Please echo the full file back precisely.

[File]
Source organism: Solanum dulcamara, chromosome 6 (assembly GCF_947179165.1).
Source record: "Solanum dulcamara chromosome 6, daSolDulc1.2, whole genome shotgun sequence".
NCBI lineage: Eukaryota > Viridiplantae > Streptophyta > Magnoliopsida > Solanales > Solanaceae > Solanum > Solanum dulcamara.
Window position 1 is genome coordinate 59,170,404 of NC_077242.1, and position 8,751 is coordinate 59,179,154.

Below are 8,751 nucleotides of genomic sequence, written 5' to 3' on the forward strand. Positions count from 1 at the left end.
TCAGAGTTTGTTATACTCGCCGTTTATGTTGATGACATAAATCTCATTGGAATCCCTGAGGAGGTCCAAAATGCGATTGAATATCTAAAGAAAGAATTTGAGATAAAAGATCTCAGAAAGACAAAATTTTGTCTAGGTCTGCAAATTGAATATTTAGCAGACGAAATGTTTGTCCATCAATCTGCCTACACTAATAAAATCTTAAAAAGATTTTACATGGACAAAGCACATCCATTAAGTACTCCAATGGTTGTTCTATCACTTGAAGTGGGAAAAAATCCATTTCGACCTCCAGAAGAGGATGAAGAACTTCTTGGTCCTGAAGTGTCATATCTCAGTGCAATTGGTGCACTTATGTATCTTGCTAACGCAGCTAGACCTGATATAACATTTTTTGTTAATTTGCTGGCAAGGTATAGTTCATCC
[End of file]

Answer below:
Source organism: Solanum dulcamara, chromosome 6 (assembly GCF_947179165.1).
Source record: "Solanum dulcamara chromosome 6, daSolDulc1.2, whole genome shotgun sequence".
NCBI lineage: Eukaryota > Viridiplantae > Streptophyta > Magnoliopsida > Solanales > Solanaceae > Solanum > Solanum dulcamara.
Window position 1 is genome coordinate 59,170,404 of NC_077242.1, and position 8,751 is coordinate 59,179,154.

Below are 8,751 nucleotides of genomic sequence, written 5' to 3' on the forward strand. Positions count from 1 at the left end.
TCAGAGTTTGTTATACTCGCCGTTTATGTTGATGACATAAATCTCATTGGAATCCCTGAGGAGGTCCAAAATGCGATTGAATATCTAAAGAAAGAATTTGAGATAAAAGATCTCAGAAAGACAAAATTTTGTCTAGGTCTGCAAATTGAATATTTAGCAGACGAAATGTTTGTCCATCAATCTGCCTACACTAATAAAATCTTAAAAAGATTTTACATGGACAAAGCACATCCATTAAGTACTCCAATGGTTGTTCTATCACTTGAAGTGGGAAAAAATCCATTTCGACCTCCAGAAGAGGATGAAGAACTTCTTGGTCCTGAAGTGTCATATCTCAGTGCAATTGGTGCACTTATGTATCTTGCTAACGCAGCTAGACCTGATATAACATTTTTTGTTAATTTGCTGGCAAGGTATAGTTCATCC